funeral was my last visit to Redfern. That ceremony,
simple yet splendid in its aboriginal rituals, chants
and symbolism was an acknowledgment of the dignity and
rights of our indigenous people far different from my
earliest memories of St
a home visit from our community in Melbourne, in the
early 70s, Jo Dirks took me up to St Vincent's where
I met John Butcher, known to our family from my brother's
days at Waverley, Fergus, who had officiated at this
same brother's wedding, and, of course, Ted.
vastly different world from our monastic enclosure!
in 1977 or so, Maureen (Flood) and I came up to stay
at the Presbytery for a week or more, to be part of
the life and ministry at St
In 1979 I brought our then Congregational Leader, who
was visiting Australia,
to meet Ted, and, finally I came to our community, established
in 1979, and lived there from 1983-1991.
and daily liturgies at St
were dominated, firstly, by Ted's homilies and the reflection
and discussion they provoked, and, secondly, the people
whom I gradually came to know and admire. Clearly, this
congregation is an intentional community of people passionate
about issues of justice and the rights of our aboriginal
brothers and sisters. A special delight for me was watching
the children growing up, Matthew Cleary and James and
Sarah Gilbert and the Bourke twins’ babies and others.
what happened at the church was only a smidgen of what
happened in our little community at Forbes
I was out of my depth here ... the door always open,
the space filled daily with our Aboriginal friends seeking
hospitality. My memories embrace Harold and Leo, Patty
Newman and Dicko and Denis and...
coming back to the house at 9.30 pin on Christmas Eve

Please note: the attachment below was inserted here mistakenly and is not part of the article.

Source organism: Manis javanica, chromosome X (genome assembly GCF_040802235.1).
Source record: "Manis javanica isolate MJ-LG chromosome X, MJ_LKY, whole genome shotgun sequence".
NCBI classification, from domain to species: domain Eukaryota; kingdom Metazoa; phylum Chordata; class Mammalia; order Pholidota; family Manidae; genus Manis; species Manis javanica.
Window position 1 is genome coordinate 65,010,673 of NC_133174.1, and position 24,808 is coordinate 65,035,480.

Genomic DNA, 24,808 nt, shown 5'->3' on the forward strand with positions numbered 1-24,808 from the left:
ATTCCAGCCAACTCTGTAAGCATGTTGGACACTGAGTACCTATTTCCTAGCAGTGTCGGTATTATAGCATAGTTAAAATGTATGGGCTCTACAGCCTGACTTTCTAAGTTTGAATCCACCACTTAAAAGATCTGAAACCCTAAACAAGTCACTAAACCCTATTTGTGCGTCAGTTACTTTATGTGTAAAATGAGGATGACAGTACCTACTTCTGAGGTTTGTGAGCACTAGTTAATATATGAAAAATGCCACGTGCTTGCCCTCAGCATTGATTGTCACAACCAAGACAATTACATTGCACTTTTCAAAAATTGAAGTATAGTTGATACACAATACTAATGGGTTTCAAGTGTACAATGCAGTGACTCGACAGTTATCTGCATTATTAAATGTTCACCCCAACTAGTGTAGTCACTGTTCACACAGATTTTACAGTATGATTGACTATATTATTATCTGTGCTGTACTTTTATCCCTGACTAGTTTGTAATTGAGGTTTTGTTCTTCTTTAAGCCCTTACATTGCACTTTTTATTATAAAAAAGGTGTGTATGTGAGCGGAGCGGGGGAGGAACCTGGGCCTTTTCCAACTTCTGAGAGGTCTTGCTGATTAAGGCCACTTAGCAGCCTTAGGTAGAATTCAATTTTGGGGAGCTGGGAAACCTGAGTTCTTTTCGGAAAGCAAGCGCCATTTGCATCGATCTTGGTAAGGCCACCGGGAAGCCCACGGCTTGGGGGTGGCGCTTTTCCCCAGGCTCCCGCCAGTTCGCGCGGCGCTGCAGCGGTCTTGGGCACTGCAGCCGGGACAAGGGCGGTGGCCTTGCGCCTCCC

to walk me to the Midnight Mass because I was alone;
at the door at
on Boxing Day to introduce to me his “new de facto';
with her new little baby, tenderly cradled as we walked
to the "early opener"; And Mum Shirl.
my most precious memory is of Mum Shirl. It was the
Sunday in July after we had buried my mother. My heart
was crying out for public recognition of the wonder
and richness of her life, but no one knew of her death.
But Mum Shirl recognised my need. She came to me in
the church and embraced me, and then she returned with
us to Forbes
and, in an unobtrusive and wholly acceptable way, stayed
around simply to be with us/me. I will never forget
means for me an opportunity to know aboriginal men and
women as friends. It means the chance to come to know
and admire people like Mick Asher and Danny and Rhonda.
It is also, for me, a learning about my own limitations.
I am no Mother Teresa. The community at St
represents an alternative way of being church, the Body
of Christ. Ted is prophet, priest and servant, animator
of prophets, priests and servants whose gifts are laid
out for our nourishment and for the challenging and
nurturing of the Church of Sydney.